Few who have been inside the completed New Acropolis Museum  would be able to argue that the sculptures could be equally well displayed in any other location outside Athens. Certainly, they may raise other arguments, such as the legalities of ownership, or how the sculptures supposedly form the basis for another institution, but the argument that they are better displayed elsewhere should now be considered irreparably null & void. Nowhere else is it possible to see the sculptures & the building that they were once an integral part of in the same glance. The pattern of light & shadows of the sculptures is replicated, as is the exact original spatial arrangement of them. Only in Athens is it possible to get a tru understanding of the scale & significance of the Parthenon Marbles.
New York Times 
Elgin Marble Argument in a New Light
By MICHAEL KIMMELMAN
Published: June 23, 2009
ATHENS — Not long before the new Acropolis Museum opened last weekend, the writer Christopher Hitchens hailed in this newspaper what he called the death of an argument.
Britain used to say that Athens had no adequate place to put the Elgin Marbles, the more than half of the Parthenon frieze, metopes and pediments that Lord Elgin spirited off when he was ambassador to the Ottoman Empire two centuries ago. Since 1816 they have been prizes of the British Museum. Meanwhile, Greeks had to make do with the leftovers, housed in a ramshackle museum built in 1874.
So the new museum that Bernard Tschumi, the Swiss-born architect, has devised near the base of the Acropolis is a $200 million, 226,000-square-foot, state-of-the-art rebuttal to Britain’s argument.
From certain angles it has all the charm and discretion of the Port Authority terminal in Manhattan. Neighbors have been complaining all the way to the bank, housing values having shot up because of it.
Inside, however, it is light and airy, and the collection is a miracle. Weathered originals from the Parthenon frieze, the ones Elgin left behind, are combined with plaster casts of what’s in London to fill the sun-drenched top floor of the museum, angled to mirror the Parthenon, which gleams through wraparound windows. The clash between originals and copies makes a not-subtle pitch for the return of the marbles. Greece’s culture minister, Antonis Samaras, on the occasion of the opening last week, said what Greek officials have been saying for decades: that the Parthenon sculptures, broken up, are like a family portrait with “loved ones missing.” Mr. Samaras’s boss, Greece’s president, Karolos Papoulias, spoke less metaphorically: “It’s time to heal the wounds of the monument with the return of the marbles which belong to it.”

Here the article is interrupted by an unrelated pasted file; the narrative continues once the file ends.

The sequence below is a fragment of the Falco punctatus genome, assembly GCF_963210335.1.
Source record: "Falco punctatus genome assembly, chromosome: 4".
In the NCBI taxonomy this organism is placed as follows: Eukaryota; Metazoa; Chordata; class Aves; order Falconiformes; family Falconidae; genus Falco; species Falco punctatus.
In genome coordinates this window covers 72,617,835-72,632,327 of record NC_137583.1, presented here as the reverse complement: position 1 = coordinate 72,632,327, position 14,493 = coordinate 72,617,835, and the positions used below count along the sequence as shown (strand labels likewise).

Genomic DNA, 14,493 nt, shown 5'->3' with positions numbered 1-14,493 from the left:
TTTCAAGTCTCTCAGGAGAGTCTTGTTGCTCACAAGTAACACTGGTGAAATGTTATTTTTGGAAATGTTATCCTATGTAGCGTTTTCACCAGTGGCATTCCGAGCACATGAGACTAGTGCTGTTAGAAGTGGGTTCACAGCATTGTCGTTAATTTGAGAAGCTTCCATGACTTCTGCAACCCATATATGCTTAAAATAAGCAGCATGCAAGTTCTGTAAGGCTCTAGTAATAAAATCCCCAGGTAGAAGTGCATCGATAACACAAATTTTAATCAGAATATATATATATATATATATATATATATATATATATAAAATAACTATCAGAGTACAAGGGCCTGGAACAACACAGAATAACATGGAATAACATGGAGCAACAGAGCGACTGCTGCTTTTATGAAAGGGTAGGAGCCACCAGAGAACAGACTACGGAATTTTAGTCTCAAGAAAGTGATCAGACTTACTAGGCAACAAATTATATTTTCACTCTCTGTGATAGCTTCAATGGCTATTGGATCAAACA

Don’t bet the British will agree.
Inside the museum visitors ascend as if up the slope of the Acropolis via a glass ramp that reveals, underfoot, ancient remains excavated during the building’s construction. (They will eventually be opened to the public.) It’s a nice touch. On the second floor archaic and early classical statues mill about a big gallery like a crowd in an agora, a curatorial and architectural whimsy that risks visitors missing works like the “Kritios Boy,” which nearly hides to one side.
As for the caryatids from the Erechtheion and the sculptural remains of the Temple of Athena Nike, including the sexy “Sandal Binder,” works of textbook import, they look a bit stranded on a balcony and in a passageway because the museum, save for the Parthenon floor, doesn’t have regular spaces. Free circulation puts everything on equal footing (this is the birthplace of democracy, after all), but the flip side of this layout is the failure to make priorities clear, which art museums exist to do.
That said, Athens needs new modern landmarks. The city is choked by slapdash buildings thrown up after the junta fell during the early 1970s. Public monuments ape ancient palaces, badly. Nikos Dimou, a prominent writer here, recalled that when a show of the British modern sculptor Henry Moore arrived years ago: “People complained about bringing monstrous forms to the land of beauty. Ninety percent of cultured Greeks even today live with this classical sensibility.”
A generation or two of well-traveled, environmentally conscious, globally wired Greeks has since come of age, and the Elgin Marbles debate now represents a kind of luxury that Greece has earned. It began with the actress Melina Mercouri during the 1980s, her publicity campaign coinciding with the rise of a populist leader, Andreas Papandreou, whose slogan was “Greece for the Greeks.” It has evolved into a less glamorous tangle of diplomatic and legal maneuverings, with Greece lately recovering some 25 antiquities from various countries, including some additional stray fragments from the Parthenon.
“This issue unifies us,” Dimitris Pandermalis, the Acropolis Museum’s director, said the other day, never mind that surveys show how few of them actually bother to visit the Acropolis past grade school.
As to whether Elgin had legal authority to remove the marbles, the Ottomans being the ruling power, as the British maintain, Mr. Pandermalis paused. “The problem is not legal,” he decided. “It’s ethical and cultural.” George Voulgarakis, a former culture minister, wasn’t so circumspect when asked the same question. He said, “It’s like saying the Nazis were justified in plundering priceless works of art during the Second World War.”